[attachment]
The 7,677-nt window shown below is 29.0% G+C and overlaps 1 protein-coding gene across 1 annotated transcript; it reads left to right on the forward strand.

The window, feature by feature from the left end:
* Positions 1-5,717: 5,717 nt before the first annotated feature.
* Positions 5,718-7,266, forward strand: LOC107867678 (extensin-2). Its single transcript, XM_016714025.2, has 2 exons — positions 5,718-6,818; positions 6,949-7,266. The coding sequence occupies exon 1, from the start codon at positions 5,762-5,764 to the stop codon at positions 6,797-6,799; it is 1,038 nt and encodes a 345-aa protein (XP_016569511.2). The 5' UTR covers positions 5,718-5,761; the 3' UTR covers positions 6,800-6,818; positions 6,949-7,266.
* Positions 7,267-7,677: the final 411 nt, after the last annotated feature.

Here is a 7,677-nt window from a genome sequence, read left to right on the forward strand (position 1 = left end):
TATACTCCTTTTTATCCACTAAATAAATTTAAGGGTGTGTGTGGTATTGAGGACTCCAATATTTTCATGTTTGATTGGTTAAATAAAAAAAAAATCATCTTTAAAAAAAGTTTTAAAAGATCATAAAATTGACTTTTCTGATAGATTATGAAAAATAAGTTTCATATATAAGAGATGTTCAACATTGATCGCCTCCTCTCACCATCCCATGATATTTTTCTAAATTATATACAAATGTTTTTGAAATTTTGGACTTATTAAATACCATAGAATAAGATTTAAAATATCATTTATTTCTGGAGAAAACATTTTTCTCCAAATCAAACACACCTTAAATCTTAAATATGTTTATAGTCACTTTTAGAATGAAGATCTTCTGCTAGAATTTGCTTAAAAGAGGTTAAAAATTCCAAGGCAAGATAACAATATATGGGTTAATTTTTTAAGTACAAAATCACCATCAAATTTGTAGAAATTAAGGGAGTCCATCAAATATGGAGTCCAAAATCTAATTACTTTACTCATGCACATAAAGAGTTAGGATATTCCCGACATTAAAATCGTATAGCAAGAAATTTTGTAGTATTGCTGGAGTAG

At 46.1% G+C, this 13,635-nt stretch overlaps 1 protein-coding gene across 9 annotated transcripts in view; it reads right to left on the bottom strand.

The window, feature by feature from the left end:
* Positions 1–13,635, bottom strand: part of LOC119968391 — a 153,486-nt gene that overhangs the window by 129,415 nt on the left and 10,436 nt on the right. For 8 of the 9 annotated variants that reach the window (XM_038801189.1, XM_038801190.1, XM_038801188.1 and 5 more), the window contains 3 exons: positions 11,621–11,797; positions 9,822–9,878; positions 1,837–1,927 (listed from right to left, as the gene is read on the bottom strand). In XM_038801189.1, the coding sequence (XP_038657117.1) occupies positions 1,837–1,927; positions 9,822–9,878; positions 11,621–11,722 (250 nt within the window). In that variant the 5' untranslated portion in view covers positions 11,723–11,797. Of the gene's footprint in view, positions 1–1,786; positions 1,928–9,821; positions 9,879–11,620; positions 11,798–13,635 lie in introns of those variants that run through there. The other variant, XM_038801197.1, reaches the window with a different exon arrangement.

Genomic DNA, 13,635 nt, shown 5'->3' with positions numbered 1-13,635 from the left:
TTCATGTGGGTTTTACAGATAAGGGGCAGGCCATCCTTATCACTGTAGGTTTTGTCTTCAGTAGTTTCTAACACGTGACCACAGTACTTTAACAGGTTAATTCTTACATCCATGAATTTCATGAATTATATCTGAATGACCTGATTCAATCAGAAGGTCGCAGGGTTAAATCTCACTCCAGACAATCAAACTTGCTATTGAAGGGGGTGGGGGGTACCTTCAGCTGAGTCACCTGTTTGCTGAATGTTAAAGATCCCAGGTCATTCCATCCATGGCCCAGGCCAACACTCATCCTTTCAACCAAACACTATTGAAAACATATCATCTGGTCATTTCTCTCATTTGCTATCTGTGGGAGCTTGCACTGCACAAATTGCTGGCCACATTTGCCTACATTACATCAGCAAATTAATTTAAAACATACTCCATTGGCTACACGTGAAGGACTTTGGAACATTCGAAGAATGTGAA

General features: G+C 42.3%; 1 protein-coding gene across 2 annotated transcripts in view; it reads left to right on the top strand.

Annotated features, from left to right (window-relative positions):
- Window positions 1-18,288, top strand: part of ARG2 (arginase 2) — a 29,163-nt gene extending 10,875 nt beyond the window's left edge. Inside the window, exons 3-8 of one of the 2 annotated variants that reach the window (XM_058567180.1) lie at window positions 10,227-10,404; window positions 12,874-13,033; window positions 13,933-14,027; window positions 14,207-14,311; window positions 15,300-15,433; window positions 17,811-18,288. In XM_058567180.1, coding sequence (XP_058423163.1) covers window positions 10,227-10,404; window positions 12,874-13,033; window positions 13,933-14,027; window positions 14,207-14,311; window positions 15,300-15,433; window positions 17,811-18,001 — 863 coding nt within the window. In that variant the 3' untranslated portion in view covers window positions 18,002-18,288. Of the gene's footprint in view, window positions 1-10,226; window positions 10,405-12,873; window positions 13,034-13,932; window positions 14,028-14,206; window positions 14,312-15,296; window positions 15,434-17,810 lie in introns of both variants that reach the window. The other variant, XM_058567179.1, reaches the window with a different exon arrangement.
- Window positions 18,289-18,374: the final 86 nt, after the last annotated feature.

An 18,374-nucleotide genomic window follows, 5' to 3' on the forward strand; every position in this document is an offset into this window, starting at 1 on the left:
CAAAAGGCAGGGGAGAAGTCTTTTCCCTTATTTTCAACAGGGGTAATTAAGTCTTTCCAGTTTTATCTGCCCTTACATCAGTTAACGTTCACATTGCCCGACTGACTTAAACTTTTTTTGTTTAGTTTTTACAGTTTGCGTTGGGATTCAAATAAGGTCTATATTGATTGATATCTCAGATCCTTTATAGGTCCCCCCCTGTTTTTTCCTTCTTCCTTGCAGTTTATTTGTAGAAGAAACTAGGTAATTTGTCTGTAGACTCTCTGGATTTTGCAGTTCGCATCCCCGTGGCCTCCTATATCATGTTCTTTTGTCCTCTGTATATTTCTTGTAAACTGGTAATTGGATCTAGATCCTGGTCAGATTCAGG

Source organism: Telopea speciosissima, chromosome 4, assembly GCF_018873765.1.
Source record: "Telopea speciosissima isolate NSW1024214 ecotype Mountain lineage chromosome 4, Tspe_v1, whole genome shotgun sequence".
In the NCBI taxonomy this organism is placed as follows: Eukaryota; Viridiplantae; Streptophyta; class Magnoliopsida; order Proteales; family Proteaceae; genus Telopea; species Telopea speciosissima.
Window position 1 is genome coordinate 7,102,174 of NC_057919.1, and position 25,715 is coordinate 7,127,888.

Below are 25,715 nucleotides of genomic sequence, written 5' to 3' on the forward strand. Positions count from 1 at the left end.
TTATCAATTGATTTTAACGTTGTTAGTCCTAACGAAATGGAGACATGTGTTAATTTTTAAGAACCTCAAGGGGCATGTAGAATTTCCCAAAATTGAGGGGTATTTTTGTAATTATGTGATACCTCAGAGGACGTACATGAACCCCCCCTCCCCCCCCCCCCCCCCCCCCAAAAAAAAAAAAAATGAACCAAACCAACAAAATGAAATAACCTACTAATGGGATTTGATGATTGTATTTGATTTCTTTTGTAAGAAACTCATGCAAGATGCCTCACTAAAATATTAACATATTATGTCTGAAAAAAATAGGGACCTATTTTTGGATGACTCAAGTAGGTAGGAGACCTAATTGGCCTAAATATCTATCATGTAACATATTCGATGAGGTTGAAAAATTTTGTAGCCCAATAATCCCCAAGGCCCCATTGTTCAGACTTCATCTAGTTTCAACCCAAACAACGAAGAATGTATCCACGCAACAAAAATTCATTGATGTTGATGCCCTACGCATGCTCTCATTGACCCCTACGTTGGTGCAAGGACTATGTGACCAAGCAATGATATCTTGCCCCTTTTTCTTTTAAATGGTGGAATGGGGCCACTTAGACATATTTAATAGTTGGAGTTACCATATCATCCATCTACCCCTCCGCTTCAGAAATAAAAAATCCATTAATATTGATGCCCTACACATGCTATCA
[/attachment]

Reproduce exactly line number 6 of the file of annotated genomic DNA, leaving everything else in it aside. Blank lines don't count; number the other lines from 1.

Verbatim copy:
Here is a 7,677-nt window from a genome sequence, read left to right on the forward strand (position 1 = left end):